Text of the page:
Friday, February 22, 2013

Left Side of the Aisle #96 - Part 3

Outrage of the Week: Fox News' solar power stupidity

Appearing recently on that font of intellectualism, Fox & Friends, Fox Business reporter Shibani Joshi agreed with host Wretched Carlson that the future of solar energy in the US is "dim." Whether that was a conscious pun or are they really that self-unaware, I don't know. The point is, when she was asked why Germany is doing so well with solar power, why its solar-power industry is doing so much better than ours, Joshi knew the answer:

"They're a smaller country, and they've got lots of sun. Right? They've got a lot more sun than we do. The problem is it's a cloudy day and it's raining, you're not gonna have it." Sure, California might get sun now and then, she admitted, "but here on the East Coast, it's just not going to work."

Now, to really understand what is so outrageous here, you have to know three things: One, Germany is indeed way ahead of the US in developing solar power. It produces over 21 times more solar power per capita than the US and about 24 times more solar power per GDP than the US. In the summer of 2012, solar power peaked at 40% of power demand in Germany and only 0.5% of demand - 1/80 as much - in the US.

Second, because it's a smaller country? What? I have no idea what that's supposed to mean or by what logic it was being argued - and neither does she.

Third, no, Germany does not get more sun. Instead, the US gets far more. The map shows the amount of solar energy for various regions - Germany, Spain, and the US, measured in kilowatt-hours per square meter per year. The bluer the area, the less solar energy; the redder, the more solar energy. Notice that Germany is about on a par with Alaska. Almost the entire continental US plus Hawai'i far outstrips anywhere in Germany on this scale. In fact, in terms of solar potential, the US beats out famously sunny Spain.

So why is Germany doing better? Because it made a commitment to solar power based on government subsidies and decentralization: 80 percent of the solar installed in Germany is on rooftops and built to a local scale as opposed to the large, centralized generation favored by private US utilities.

That is so obvious that Joshi herself had to admit it a few days later, writing on the Fox News website - but not, notably, going back on Fox & Friends to say it to their far larger audience - that the difference between the US and Germany "comes down more to subsidies and political priorities and has nothing to with sunshine." In fact, she even provides a link to Greentech Media in acknowledging that, as the linked article says in its opening sentence, "every energy source in the last 400 years has been subsidized."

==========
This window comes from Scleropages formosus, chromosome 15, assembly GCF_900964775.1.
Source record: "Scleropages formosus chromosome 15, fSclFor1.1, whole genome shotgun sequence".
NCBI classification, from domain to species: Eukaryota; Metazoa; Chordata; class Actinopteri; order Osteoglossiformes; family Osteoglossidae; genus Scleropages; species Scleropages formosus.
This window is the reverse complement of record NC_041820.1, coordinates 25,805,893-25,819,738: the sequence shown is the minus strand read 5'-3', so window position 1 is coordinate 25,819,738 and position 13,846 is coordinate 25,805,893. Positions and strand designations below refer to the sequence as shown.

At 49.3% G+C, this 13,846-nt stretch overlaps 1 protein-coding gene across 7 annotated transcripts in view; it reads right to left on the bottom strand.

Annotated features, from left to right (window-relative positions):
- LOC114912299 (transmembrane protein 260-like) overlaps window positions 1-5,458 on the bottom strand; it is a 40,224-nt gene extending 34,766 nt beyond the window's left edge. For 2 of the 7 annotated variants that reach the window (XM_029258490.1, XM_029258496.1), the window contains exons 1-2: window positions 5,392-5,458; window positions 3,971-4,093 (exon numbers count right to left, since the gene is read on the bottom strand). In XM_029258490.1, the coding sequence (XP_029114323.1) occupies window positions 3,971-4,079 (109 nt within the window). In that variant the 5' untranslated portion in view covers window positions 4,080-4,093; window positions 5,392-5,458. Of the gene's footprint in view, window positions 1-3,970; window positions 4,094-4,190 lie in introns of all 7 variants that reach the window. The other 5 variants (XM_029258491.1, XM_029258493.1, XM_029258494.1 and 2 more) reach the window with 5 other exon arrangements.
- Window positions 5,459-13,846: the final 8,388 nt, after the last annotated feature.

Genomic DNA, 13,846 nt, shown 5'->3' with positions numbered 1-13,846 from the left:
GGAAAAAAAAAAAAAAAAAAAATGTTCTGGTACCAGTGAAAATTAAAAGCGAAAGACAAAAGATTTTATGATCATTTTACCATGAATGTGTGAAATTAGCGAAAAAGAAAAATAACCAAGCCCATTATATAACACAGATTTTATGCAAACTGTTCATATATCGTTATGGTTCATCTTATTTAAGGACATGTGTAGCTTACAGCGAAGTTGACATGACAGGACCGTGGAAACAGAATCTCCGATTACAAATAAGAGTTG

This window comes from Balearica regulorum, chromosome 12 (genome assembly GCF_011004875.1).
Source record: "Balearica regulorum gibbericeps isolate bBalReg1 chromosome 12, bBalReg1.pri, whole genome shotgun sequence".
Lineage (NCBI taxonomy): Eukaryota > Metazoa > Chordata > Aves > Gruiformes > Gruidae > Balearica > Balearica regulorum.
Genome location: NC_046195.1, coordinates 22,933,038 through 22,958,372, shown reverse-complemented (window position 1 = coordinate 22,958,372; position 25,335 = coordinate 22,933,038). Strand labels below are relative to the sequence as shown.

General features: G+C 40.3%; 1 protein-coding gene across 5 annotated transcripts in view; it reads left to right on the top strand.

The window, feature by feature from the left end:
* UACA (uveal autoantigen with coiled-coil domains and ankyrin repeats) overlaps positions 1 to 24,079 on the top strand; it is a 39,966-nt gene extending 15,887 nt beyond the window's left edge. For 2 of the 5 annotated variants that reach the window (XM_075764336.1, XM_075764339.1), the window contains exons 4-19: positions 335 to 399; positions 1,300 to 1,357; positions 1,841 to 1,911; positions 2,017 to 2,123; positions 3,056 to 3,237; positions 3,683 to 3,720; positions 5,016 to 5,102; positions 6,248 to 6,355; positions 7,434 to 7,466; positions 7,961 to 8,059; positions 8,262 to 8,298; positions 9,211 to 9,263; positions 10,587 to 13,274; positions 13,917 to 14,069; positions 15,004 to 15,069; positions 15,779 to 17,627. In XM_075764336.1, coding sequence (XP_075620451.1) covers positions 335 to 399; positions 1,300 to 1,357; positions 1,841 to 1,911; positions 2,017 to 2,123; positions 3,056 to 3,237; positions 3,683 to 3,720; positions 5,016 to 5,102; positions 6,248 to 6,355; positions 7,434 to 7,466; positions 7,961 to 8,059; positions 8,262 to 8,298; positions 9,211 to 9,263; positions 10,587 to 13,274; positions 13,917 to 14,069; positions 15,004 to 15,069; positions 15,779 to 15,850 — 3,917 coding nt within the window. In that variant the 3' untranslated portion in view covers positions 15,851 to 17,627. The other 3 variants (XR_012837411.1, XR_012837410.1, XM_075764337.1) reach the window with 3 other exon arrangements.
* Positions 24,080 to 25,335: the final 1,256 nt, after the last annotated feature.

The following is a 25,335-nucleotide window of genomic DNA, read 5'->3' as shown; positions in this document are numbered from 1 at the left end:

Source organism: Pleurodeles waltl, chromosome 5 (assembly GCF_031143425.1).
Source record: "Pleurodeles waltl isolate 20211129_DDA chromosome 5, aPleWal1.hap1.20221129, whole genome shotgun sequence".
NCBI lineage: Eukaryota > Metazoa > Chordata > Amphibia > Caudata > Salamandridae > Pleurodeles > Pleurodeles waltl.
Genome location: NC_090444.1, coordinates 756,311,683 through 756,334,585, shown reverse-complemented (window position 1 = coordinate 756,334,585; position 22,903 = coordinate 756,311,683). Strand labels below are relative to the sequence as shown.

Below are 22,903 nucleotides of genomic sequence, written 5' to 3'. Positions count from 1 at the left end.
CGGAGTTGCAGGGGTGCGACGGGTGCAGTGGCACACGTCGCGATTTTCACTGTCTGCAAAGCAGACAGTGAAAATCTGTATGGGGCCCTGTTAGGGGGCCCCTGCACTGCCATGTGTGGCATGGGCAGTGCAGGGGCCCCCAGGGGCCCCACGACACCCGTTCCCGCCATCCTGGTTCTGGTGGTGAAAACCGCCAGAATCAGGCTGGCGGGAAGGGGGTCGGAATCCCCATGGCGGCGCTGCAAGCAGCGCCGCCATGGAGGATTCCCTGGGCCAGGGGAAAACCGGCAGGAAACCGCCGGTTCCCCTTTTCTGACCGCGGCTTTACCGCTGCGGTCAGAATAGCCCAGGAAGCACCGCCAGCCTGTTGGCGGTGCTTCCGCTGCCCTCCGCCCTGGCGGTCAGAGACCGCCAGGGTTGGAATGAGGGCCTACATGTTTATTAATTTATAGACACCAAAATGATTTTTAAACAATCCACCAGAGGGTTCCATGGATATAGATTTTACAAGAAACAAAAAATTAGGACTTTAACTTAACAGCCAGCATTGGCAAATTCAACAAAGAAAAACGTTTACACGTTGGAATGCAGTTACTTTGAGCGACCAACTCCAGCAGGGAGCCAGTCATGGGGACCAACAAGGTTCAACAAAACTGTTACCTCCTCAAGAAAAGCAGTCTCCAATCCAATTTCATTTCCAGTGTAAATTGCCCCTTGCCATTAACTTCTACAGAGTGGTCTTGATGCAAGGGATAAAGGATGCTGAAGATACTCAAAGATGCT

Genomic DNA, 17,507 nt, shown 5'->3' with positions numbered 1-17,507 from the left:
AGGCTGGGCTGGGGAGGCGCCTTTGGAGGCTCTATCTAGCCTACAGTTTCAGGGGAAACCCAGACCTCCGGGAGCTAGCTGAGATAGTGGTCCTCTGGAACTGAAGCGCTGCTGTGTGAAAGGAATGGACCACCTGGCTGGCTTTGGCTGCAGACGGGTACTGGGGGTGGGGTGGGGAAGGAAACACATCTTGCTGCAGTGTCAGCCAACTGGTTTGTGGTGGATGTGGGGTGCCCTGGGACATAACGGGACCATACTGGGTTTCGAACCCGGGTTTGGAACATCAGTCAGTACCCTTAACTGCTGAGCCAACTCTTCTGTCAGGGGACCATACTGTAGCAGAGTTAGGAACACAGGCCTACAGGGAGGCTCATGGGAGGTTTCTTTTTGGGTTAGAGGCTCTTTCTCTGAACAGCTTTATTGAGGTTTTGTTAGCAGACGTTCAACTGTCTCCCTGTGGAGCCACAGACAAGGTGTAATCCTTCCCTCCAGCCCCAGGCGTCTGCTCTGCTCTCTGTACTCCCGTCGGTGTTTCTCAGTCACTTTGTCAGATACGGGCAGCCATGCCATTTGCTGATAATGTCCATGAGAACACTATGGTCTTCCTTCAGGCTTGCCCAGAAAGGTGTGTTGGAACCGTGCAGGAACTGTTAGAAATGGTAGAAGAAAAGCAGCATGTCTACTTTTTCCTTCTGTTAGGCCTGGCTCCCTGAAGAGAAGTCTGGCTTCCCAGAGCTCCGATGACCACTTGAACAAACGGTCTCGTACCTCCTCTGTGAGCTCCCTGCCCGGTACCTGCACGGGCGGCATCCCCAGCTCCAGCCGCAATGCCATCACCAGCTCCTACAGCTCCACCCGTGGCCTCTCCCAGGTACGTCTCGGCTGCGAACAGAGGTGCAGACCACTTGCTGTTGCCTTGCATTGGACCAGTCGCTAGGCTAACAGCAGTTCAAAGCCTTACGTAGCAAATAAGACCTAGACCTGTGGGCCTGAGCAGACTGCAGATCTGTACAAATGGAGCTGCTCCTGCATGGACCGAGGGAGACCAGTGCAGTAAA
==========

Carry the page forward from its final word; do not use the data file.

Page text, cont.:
But stupidity will not be denied, so she immediately turns to dissing solar power on a completely different basis, that it's not a "standalone" industry because it still relies on subsidies, that is, government support, to grow. This right after admitting, remember, that this is normal for newly-emerging energy sources.

But it's true that the solar industry does get various forms of government support - so let's look at how much.

This is a graph of the average annual subsidies given to fossil fuels, nuclear, biofuels, and renewables over the history of the subsidies for each sort. (Click for a larger image.) The figures are inflation-adjusted so it's a level field for making the comparisons. Over the lifetime of their subsidies, fossil fuels have averaged nearly $4.9 billion in subsidies per year. Nuclear has gotten an average of $3.5 billion; biofuels, a little over a billion; renewables, just $370 million. In a typical year, biofuels get nearly triple the federal support that renewables do; nuclear gets 10 times the support; and fossil fuels, the kind we should be cutting down on, get 13 times the support renewables do.

In fact, you remember that article that Joshi linked to, the one that said that all energy sources have been subsidized, the one she linked to right before grousing that solar still needs federal assistance? The second sentence of that article says, quoting,
By most metrics, renewable energy sources have received far less in subsidies in their early years than any of these other energy sources.
And to top it off, she declares that we don't need no stinking solar because we have something much better: fracking! That destructive, water-wasting, water-source fouling, chemical cocktail to fracture rock, a process that would make us even more dependent on global-warming-driving fossil fuels than we already are.

Such stupidity with the future of the world at stake really is an outrage.


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